Tuesday, May 31, 2011

The Thank You Economy by Gary Vaynerchuk

Good business book. Some good advice. I collected some ideas from my Kindle that I would have underlined in a hard cover book.

Monday, May 30, 2011

Reader Related Riffs

1. Kindle prices.  Prices between a Kindle book and a new hard cover are about the same in many cases. Hey Amazon, the primary reason that I bought a Kindle was so I could buy a new book for $9.99! If the price margins don't favor the Kindle reader, some will reconsider going to the local bookstore and that may not be a bad thing.

2. Reality world stars writing books. Are you kidding me? These people can write??

3. Books authored by Palin family members. See comment #2

4. Newspaper content. I bought a Sunday Philadelphia Inquirer that was full of ads but short on content and articles. There is no difference between a daily edition ($.75) and Sunday edition ($1.75) in terms of content.

5. Cartoons. With the exception of Dilbert and Doonesbury (and one or two others) they are not funny or worth reading.

6. Historical Revisionism in textbooks. I am all in favor of updating history based on new facts. I am not in favor of revising or teaching an interpretation of history based on the delusions of a political group, author or political candidate.

7. Textbooks on creationism vs evolution. See comment #6. Our education system does not provide an adequate training on math and science. The Scopes trial was decided over 80 years ago. Let's move forward for the sake of our kids and our country.

Tuesday, May 24, 2011

Covering the Un-Civil Wars in Tennis

High Strung: Bjorn Borg, John McEnroe and the Untold Story of Tennis's Fiercest Rivalry by Stephen Tignor ★★★

I think that tennis had more compelling rivalries and personalities in the late 1970s and 1980s than it does today. Jimmy Connors, Bjorn Borg, John McEnroe, Ilie Nastase and Ivan Lendl were some of the more notable players and personalities. Nastase, Connors and McEnroe were the bad boys of tennis. Their gamesmanship was as potent as the strokes and talents they brought to a match.
 They drove umpires, line judges and fans crazy with their on court antics.

 Tignor covers the madness and  also focuses on the more civil rivalry between Bjorn Borg and John McEnroe. and does a very good of fleshing out their personalities, demons and what drives them.

Good but not great tennis book. I read this book on my Kindle. $12.99 is a high price even if it was a new book. Should have been priced at $9.99.

Wednesday, May 11, 2011

A Wake-Up Call to Aging Babyboomers

If you don't remember Rowan and Martin's Laugh In, Get Smart or Gunsmoke, this book may not be for you...unless you are concerned about a parent or loved one past 60. Susan Jacoby throws cold water on baby boomers expecting an idyllic journey into and through old age. It turns out that the new 60 may be very like the old 60.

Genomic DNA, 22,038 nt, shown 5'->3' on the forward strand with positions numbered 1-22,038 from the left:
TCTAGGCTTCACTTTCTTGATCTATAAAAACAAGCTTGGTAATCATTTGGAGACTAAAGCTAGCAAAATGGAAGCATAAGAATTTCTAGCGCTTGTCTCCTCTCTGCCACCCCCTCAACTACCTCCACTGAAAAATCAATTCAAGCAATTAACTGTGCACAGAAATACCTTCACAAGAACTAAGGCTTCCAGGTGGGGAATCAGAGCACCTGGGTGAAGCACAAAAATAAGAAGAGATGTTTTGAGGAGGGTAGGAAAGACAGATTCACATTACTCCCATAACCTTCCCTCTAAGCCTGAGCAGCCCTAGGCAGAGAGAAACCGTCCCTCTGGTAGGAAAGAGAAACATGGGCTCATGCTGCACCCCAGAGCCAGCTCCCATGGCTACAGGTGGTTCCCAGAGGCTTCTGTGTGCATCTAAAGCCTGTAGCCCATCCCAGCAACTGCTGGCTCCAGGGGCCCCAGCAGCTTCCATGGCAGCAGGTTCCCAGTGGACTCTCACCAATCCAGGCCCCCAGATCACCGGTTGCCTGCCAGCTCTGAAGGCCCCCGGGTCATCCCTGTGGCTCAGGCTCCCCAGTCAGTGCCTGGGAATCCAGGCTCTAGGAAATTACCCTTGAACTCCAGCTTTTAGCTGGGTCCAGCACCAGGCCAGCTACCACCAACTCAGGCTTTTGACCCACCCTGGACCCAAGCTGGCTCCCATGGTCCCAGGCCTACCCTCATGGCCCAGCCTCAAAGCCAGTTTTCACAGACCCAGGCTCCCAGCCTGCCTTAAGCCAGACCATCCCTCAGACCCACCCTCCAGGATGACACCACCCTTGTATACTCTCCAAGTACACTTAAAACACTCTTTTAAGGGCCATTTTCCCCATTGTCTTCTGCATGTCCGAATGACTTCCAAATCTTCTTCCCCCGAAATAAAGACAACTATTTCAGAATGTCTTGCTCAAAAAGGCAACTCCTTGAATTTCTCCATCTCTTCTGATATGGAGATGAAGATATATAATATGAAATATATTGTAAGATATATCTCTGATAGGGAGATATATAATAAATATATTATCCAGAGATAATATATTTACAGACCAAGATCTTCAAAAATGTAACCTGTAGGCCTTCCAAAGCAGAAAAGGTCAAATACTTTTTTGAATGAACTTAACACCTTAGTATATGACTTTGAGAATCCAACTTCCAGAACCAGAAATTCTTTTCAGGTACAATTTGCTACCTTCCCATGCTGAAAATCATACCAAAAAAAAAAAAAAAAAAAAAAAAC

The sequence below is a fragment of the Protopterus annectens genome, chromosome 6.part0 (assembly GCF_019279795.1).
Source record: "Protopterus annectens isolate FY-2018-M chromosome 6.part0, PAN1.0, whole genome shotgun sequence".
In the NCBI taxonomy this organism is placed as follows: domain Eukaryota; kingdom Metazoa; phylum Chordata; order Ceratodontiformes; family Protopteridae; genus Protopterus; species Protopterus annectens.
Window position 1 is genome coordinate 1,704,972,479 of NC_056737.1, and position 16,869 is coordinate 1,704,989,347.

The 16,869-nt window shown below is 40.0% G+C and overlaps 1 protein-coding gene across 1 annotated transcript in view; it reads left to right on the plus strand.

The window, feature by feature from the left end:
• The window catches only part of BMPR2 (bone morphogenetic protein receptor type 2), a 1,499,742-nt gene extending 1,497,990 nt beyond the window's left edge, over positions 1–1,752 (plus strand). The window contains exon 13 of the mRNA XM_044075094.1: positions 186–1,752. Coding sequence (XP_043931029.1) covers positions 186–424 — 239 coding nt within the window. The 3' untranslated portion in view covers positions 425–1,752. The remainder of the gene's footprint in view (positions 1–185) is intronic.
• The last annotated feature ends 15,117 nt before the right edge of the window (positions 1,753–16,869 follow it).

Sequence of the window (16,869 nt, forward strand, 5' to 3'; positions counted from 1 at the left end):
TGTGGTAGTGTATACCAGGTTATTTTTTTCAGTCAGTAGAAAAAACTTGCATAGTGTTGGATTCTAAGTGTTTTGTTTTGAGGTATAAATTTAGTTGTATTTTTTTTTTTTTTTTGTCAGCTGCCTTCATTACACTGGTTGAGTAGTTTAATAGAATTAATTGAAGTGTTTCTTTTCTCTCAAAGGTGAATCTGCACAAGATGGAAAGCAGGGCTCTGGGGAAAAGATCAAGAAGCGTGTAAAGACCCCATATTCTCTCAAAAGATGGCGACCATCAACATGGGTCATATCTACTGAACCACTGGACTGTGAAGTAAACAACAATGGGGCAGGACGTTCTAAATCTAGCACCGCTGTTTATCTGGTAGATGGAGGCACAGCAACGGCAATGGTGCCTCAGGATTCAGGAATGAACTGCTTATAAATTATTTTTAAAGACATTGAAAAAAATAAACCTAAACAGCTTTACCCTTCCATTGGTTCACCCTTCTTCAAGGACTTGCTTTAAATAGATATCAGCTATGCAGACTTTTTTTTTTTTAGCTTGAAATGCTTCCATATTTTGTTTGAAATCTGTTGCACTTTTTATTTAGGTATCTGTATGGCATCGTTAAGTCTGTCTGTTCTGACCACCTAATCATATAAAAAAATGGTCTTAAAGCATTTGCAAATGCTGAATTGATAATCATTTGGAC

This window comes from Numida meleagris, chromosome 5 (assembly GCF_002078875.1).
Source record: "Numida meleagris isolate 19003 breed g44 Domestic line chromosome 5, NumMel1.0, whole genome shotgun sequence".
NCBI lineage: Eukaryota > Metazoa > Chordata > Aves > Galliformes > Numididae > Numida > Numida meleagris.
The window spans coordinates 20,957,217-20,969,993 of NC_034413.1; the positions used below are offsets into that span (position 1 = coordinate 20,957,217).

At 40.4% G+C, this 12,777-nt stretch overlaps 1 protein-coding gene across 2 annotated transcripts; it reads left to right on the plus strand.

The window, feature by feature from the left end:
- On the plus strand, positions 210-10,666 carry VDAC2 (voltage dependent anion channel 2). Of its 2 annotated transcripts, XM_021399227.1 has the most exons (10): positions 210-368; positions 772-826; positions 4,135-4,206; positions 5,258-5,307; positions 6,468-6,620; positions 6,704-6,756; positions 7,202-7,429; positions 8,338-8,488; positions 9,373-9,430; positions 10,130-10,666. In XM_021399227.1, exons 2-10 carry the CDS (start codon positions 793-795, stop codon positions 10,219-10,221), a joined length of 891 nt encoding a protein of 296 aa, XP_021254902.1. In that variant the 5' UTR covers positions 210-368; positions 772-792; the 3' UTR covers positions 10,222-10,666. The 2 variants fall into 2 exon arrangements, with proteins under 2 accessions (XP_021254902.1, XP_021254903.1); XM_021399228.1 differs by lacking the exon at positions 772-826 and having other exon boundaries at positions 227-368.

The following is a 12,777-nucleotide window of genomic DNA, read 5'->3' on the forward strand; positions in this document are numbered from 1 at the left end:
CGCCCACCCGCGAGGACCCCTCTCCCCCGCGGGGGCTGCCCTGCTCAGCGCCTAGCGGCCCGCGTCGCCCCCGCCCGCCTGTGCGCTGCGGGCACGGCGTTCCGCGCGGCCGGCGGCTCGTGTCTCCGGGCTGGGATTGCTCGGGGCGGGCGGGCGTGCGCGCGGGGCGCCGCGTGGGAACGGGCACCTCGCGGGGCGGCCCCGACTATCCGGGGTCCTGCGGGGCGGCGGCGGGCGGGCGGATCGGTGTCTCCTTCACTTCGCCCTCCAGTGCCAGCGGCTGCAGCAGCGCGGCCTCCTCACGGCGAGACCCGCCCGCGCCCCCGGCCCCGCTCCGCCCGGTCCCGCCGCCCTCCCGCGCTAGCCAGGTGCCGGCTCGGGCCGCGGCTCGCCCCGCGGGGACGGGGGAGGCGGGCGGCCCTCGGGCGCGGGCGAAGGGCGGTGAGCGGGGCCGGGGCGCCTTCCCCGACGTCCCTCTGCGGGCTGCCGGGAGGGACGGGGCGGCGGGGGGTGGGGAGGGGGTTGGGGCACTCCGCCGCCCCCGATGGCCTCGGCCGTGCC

Baby boomers face a myriad of health, financial and emotional challenges. The scariest scenario was the high number of elderly who suffer from Alzheimer's. Jacoby points out that there is no cure and there is no immediate prospects for a cure.

I originally did not want to read this book as I heard it was depressing and it is. But the book is well written and makes its case persuasively.

I'm glad I read it.

Tuesday, May 10, 2011

Looking for a Good Biography?

I'm catching up on my recent reads and skims. I highly recommend the Morris book below.

1. Colonel Roosevelt  by Edmund Morris (4 stars of 5)
Maybe not our best President of the 20th century but certainly one of our most interesting. Theodore Roosevelt was a Renaissance man. Very well researched and written but very long. However there were very few slow periods in Roosevelt's life so the reader does not get bored. Book covers the period he left office until his death. He did not go quietly to his death.

I was fascinated by the story where he was shot but still insisted on giving a speech while running for President in 1912.

2. End Game: Bobby Fischer's Remarkable Rise and Fall-From America's Brightest Prodigy to the Edge of Madness by Frank Brady (3 stars of 5)

Bobby Fisher was a genius at chess. But he was also a very strange man. Brady captures the quirkiness and brilliant mind of possibly America's greatest chess player. He was a hero in the 1970's by defeating Soviet chess grandmasters.

3. Mr. Nastase The Autobiography by Ille Nastase (2.5 stars of 5)
I liked watching Ille Nastase, a good but uneven tennis player, in the 1970's. You never knew what he would do. Very temperamental. But when he was on, he had great touch. If you found him a boor and bully, you may feel a twinge of sympathy for Nastase after reading his book. This book (as well as the player) is not in the same league as recent tennis tomes about Andre Agassi, Pete Sampras and Patrick McEnroe.

Sunday, May 1, 2011

Why Would Anyone Promote or Read Jerome Corsi's Book?

I would not have bought, borrowed or read Corsi's Where's the Birth Certificate under any circumstances. Given the events of the past week, it should be selling at the $1 bin at Borders or Barnes and Noble now. Currently it's selling for $9.99 at Amazon if you have a Kindle or $14.99 hardcover.

I'm amazed that such books can be best sellers or that readers could take them seriously.

I'm embarrassed for this country that our President has to produce his birth certificate just because he is black.